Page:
Here’s Why Tortola In The British Virgin Islands Deserves More Of Our Black Dollars
By DeAnna Taylor
As the British Virgin Islands largest island, Tortola simply does not get the shine it deserves. With a population of only around 25,000 people, you’ll find that this hidden gem gives the perfect dose of island vibes and Black culture.
Now on the road to being nearly recovered after being hit hard by Hurricane Irma, it’s time to start planning a trip to see the beauty that Tortola has to offer.
Check out why you need to visit this island soon.
Tortola is about 90% Black-owned, despite being under British rule. Locals have fought hard over the years to ensure that they keep their island and businesses as authentic as possible. Here are a few suggestions on stops to make.
Grab lunch at Banana’s Grill in Cane Garden Bay. Owner Al Henly opened this spot last year and it is the only air-conditioned restaurant on this part of the island. Just across the road, you’ll find one of the area’s most popular beaches.
If you need a place to stay while there, newly opened Quito’s Inn gives you dope views with a touch of luxury. Artist Buju Banton recently stayed here during his tour stop, so you know it’s a great spot.
The Photo Ops
Nothing says island getaway like some amazing photos for the ‘gram. Tortola is definitely the perfect place. Start with photos in front of the amazing murals on Ridge Road. Most of the paintings were done by local Black artist Reuben Vanterpool, who still lives just next door to his famous artwork. You may even catch him out in his yard working as you ride by.
Reminiscent of Old San Juan or even Bo-Kaap in Cape Town, the Road Town area of Tortola is filled with colorful buildings and narrow roads that always bring out the best photos.
Close to other islands
While Tortola is a smaller island, you will still find that there is plenty to do. It is only a 40-minute ferry ride to St. Thomas. This is actually how many folks get to the island for cheap. They fly into St. Thomas and take the ferry over onto the island.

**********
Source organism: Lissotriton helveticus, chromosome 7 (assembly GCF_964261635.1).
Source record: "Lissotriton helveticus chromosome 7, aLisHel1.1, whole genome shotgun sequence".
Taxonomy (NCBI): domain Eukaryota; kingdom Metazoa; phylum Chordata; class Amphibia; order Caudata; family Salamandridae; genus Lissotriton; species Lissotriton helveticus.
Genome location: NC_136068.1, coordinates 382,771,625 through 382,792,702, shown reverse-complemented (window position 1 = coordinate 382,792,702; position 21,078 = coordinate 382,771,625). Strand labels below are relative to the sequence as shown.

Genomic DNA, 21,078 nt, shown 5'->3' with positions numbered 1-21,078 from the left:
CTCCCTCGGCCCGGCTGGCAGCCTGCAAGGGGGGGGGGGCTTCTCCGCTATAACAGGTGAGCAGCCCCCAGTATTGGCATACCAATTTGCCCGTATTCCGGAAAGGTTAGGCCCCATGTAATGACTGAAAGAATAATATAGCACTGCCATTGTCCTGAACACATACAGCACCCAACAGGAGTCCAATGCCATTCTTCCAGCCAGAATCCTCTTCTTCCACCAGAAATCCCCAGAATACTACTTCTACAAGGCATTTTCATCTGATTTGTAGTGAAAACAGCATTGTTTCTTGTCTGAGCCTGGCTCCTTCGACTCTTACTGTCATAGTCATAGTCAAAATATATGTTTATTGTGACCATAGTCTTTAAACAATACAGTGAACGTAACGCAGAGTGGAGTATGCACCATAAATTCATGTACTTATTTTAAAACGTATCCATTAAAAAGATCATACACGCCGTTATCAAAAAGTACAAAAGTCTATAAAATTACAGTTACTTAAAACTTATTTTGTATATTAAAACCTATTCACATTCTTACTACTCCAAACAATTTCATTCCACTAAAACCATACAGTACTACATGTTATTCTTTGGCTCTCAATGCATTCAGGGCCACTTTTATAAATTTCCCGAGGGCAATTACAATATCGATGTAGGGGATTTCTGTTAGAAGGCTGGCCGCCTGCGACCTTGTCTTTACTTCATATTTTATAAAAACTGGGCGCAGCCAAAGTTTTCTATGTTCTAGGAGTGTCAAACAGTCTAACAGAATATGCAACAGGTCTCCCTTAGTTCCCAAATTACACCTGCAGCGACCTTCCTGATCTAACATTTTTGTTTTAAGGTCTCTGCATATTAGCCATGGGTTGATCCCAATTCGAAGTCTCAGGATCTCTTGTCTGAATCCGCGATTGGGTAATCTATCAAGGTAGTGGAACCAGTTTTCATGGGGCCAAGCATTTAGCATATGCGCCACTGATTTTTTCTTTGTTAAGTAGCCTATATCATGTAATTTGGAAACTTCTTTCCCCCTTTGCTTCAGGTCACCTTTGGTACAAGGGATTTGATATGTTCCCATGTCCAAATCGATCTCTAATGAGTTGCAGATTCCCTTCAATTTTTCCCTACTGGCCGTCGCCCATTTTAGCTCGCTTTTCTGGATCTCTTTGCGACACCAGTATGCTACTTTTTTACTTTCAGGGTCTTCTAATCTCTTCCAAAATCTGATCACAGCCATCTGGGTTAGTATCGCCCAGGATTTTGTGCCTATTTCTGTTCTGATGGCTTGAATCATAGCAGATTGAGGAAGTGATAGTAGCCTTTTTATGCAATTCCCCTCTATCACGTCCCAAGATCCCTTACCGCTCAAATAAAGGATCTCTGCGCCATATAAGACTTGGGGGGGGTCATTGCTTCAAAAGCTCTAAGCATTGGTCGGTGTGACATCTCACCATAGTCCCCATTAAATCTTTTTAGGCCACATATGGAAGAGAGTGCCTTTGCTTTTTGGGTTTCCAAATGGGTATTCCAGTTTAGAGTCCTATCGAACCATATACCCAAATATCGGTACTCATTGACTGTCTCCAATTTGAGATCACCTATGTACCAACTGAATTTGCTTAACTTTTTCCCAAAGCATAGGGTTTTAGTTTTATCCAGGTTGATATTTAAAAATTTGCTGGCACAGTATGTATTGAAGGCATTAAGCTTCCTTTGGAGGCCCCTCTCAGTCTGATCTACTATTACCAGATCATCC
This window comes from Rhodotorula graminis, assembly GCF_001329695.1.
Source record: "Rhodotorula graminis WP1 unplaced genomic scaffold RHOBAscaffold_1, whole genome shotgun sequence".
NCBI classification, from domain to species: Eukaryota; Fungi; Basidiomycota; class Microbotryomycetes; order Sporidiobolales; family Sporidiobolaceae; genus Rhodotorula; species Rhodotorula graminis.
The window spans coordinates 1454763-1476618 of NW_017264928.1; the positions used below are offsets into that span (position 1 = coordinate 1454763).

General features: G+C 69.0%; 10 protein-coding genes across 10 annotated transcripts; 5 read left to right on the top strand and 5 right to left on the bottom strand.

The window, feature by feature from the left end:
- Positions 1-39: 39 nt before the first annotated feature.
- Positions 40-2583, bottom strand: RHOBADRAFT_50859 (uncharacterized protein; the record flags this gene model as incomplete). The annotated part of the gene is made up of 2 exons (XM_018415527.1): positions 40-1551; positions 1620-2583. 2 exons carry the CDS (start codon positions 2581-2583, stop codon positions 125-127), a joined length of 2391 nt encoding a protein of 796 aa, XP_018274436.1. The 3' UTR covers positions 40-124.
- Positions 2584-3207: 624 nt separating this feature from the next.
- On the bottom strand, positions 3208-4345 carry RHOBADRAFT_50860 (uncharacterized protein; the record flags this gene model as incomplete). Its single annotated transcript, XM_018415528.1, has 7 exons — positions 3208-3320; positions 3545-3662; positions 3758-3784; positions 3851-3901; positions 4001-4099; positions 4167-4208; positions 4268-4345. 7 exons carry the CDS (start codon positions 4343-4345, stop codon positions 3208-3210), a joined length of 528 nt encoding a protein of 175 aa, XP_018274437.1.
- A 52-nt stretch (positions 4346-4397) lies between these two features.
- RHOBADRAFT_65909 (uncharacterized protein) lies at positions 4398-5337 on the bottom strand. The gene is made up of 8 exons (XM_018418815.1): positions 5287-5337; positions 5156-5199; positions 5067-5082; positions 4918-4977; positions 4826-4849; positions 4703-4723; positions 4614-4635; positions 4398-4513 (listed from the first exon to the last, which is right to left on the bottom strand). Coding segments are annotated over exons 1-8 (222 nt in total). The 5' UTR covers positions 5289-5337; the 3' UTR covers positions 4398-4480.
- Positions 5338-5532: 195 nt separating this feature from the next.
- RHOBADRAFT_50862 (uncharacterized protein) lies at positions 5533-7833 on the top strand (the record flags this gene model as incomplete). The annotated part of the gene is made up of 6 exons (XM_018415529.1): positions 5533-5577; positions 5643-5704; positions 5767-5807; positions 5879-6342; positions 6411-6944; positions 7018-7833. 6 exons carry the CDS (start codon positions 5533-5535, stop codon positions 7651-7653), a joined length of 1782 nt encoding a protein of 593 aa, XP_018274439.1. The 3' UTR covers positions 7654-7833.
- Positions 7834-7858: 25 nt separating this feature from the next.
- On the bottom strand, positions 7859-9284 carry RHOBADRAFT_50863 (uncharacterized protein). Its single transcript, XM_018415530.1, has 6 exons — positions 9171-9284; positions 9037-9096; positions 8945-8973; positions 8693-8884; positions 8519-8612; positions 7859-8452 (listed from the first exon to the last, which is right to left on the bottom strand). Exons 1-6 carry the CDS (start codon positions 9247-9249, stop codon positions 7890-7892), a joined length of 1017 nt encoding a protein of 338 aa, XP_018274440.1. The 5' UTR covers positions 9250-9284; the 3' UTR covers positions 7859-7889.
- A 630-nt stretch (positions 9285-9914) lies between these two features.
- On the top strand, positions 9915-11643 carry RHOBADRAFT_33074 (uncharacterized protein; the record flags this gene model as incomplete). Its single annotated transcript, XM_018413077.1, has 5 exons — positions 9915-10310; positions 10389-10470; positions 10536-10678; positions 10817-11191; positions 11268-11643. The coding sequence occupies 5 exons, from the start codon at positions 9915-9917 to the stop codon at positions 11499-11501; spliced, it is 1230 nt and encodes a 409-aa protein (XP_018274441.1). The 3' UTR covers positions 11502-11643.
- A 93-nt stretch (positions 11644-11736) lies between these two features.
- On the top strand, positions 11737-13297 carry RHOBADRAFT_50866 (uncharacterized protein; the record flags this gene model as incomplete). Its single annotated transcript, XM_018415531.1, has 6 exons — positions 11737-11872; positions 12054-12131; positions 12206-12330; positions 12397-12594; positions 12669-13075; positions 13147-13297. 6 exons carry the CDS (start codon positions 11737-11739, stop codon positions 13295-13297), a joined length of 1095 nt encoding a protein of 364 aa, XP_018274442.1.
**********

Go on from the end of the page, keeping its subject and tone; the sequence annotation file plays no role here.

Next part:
Spend a few hours over on Virgin Gorda. This island is most known for ‘The Baths’ a collection of boulder-like rocks along the shore. If you want a taste of Seychelles, this is the place to visit.
There is always a festival going down on the island. If you are a foodie, you’ll want to plan to head there in November for the big Food Fete which is a month-long celebration.
If you love carnival, plan for early August. August 1 was the day that the country abolished slavery back in 1834. the streets turn into a large block party for nearly 3-weeks of fun.
In addition to the festivals, the locals are some of the friendliest people you will meet. Unlike some islands, you won’t be bombarded with people trying to sell you things at every turn since tourism isn’t the main way of life for most.
DeAnna Taylor is a criminal defense Attorney turned travel writer. The Charlotte native recently completed one year abroad working as an English teacher in South Korea. Her hobbies include fitness, traveling to new countries, and trying new foods.